HCM—A Brief History
The term “human capital” was first used in the 1950s and 60s as computing began to accelerate the automation that had begun in the industrial age. Economists and business people began to see employees not as replaceable units completing routine tasks, but as knowledge workers with specific skills and talents that could fuel business growth.
Not surprisingly, the term returned to prominence with the rise of the internet in the late 1990s. New technologies were rapidly automating a whole new set of business processes. While the internet changed the how employers and managers worked and collaborated. All of this change meant that workforce leaders had to transform how they went about attracting, retaining, and engaging talent in an evolving set of job roles.
This decade could be called The Golden Age of HCM. New digital technologies are enabling HR leaders to provide a more engaging and personalized employee experience at scale. At the same time, emerging technologies, such as data automation, predictive analytics, and artificial intelligence (AI), have added new innovations for understanding, managing, incenting, and engaging the workforce. And HR leaders have a whole new set of tools that can maximize the value of their workforce, from intelligent, social-driven recruiting and personalized retention practices to highly optimized compensation.
HCM in the Cloud
The cloud and software-as-a-service (SaaS) delivery models are quickly becoming the new normal for HCM technologies. The cloud approach accelerates deployment, turns variable capital expenses into fixed and transparent operating expenses, lowers IT costs, and drives agility by speeding and simplify upgrade paths.
Although there are many SaaS HCM providers, they are not all alike. In evaluating vendors and solutions, businesses need to ask key questions as they consider not just the HCM capabilities they want today, but the ones they will need in the future.
- Will the provider be around for the long term?
- Does the provider invest in innovation?
- Will the provider be able to secure highly sensitive employee data?
- Can the provider keep data in country-specific locations for regulatory reasons?
- Can you decide on your own upgrade path and timing?
- Will you be able to integrate HR processes with ERP, CRM, and other business processes, quickly and easily?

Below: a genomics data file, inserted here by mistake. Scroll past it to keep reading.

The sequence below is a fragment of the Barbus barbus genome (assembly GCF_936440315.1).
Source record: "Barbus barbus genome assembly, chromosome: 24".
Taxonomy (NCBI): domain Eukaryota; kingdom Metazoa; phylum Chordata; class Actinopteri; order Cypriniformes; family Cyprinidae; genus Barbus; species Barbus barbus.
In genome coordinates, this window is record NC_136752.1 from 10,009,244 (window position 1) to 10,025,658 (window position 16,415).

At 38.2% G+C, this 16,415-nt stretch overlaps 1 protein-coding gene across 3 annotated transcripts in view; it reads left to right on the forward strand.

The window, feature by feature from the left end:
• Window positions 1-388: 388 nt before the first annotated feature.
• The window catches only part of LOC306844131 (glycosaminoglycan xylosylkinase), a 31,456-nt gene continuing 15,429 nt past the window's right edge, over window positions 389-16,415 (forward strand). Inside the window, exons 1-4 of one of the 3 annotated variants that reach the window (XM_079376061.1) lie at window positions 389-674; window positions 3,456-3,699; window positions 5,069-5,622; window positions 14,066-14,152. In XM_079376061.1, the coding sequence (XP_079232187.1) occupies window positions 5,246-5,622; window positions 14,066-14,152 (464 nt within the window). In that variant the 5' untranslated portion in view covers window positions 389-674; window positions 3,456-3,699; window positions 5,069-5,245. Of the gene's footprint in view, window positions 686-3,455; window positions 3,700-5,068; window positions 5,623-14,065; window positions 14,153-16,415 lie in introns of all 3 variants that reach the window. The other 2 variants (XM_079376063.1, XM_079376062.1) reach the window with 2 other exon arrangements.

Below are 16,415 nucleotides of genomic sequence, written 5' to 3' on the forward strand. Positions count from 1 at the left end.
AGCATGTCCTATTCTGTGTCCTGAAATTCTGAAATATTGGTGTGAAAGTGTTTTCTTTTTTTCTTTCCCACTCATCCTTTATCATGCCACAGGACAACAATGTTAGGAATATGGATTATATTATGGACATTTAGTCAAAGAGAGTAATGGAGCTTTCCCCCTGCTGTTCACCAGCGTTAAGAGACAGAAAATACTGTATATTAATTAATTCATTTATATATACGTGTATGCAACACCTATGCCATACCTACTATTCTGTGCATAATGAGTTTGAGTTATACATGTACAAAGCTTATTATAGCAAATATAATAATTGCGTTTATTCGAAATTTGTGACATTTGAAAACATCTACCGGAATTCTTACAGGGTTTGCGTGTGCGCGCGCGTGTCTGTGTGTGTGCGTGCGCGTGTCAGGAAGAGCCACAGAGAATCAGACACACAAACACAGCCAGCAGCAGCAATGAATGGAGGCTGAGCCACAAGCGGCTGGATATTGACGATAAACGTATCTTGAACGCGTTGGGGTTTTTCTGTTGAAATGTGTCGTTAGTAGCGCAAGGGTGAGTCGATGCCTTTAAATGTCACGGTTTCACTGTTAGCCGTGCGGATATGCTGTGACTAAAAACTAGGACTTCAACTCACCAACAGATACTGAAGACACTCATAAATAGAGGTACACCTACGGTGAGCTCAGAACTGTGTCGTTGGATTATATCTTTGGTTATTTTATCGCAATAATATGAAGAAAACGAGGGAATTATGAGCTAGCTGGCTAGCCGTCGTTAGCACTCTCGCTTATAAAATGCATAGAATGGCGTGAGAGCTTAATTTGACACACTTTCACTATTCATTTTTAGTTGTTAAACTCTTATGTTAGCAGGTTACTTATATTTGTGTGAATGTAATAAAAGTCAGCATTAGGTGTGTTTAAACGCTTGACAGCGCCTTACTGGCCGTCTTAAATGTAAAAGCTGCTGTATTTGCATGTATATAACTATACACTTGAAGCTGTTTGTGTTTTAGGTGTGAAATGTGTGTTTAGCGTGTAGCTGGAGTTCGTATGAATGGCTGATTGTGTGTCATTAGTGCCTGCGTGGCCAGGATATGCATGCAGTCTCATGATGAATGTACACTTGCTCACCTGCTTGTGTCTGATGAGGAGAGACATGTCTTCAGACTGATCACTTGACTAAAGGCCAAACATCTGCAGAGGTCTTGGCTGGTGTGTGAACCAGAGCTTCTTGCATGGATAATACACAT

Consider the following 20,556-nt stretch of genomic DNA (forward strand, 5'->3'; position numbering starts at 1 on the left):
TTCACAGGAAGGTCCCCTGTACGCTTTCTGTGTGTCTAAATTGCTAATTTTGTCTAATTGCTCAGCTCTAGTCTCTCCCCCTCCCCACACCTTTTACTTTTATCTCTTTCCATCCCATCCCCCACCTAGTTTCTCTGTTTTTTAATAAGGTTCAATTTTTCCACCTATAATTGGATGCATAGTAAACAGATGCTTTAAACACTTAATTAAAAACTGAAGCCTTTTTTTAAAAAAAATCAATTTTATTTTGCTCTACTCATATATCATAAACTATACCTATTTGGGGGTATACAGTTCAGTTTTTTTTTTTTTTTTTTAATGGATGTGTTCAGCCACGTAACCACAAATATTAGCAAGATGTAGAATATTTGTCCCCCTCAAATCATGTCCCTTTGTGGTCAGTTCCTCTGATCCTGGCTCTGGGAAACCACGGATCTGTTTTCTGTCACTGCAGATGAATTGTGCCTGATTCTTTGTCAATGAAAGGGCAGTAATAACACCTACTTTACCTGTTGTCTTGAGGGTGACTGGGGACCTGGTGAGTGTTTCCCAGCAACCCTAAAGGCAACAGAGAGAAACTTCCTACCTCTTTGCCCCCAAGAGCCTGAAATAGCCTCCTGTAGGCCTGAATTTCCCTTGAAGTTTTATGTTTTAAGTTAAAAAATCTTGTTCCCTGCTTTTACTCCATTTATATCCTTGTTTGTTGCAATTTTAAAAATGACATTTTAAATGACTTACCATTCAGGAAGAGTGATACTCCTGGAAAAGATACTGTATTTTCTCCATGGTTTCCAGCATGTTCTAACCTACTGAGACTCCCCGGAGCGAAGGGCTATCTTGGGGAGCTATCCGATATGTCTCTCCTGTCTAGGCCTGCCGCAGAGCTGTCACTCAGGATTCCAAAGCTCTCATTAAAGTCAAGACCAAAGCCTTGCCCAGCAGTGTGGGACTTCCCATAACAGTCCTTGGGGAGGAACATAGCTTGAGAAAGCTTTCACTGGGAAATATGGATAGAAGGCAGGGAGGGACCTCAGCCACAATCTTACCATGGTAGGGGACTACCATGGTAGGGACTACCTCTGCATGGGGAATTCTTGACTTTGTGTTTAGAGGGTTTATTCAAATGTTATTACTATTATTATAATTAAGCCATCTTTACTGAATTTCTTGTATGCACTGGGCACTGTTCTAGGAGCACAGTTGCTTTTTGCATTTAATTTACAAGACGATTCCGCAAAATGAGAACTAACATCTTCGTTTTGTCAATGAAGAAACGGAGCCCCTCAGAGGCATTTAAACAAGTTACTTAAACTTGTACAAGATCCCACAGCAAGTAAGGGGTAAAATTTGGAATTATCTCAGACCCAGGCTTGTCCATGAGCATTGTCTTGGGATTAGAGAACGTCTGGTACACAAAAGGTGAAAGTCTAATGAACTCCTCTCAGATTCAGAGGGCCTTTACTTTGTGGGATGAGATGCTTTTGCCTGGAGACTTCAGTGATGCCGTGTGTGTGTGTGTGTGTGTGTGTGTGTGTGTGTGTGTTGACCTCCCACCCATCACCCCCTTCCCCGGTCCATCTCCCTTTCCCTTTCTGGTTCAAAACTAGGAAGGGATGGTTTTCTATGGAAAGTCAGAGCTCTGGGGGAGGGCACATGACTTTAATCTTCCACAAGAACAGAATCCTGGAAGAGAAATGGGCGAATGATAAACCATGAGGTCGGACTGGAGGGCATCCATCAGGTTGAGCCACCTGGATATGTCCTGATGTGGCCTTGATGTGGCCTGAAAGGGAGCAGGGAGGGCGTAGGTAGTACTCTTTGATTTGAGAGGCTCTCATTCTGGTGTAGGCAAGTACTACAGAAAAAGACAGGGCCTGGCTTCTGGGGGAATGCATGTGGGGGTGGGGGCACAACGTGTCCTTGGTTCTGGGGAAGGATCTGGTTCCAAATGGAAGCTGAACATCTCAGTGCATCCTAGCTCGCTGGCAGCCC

The Future of HCM
Clearly, technology is disrupting the world of work as we know it. New technologies are changing business strategies, eliminating job roles, and creating new work opportunities. But while traditional hierarchical structures are changing, the workforce is transforming as well—into flatter, more agile networks of teams, becoming more mobile, global, and diverse. HCM too, is evolving rapidly. Expect to see accelerating adoption of already-familiar technologies, such as SaaS and mobile, as well as leading-edge technologies, from machine learning to AI.
- Mobile increases engagement and productivity by empowering HR, workers, and managers with consumer-grade, self-service mobile apps.
- Social improves productivity for everyone when being able to collaborate with peers and mentors in the organization.
- Chatbots serve constituents faster and more efficiently with answers.
- AI augments what is not humanly possible, such as quickly mining thousands of resumes and data points to find best-fit candidates.
Transform Your HCM with Oracle Modern Best Practice
For global, comprehensive insights into HCM strategy, emerging technologies, and best practices, check out Oracle Modern Best Practice for HR and Talent Management. This covers:
- Recruit to onboard
- Benefits to payroll
- Payroll to payment
- Time collection to payroll
- Goal setting to performance
- Career planning to development
- Talent review to succession
- Absence planning to continuity
- Employee insight to work-life alignment
- Employee separation to workforce analysis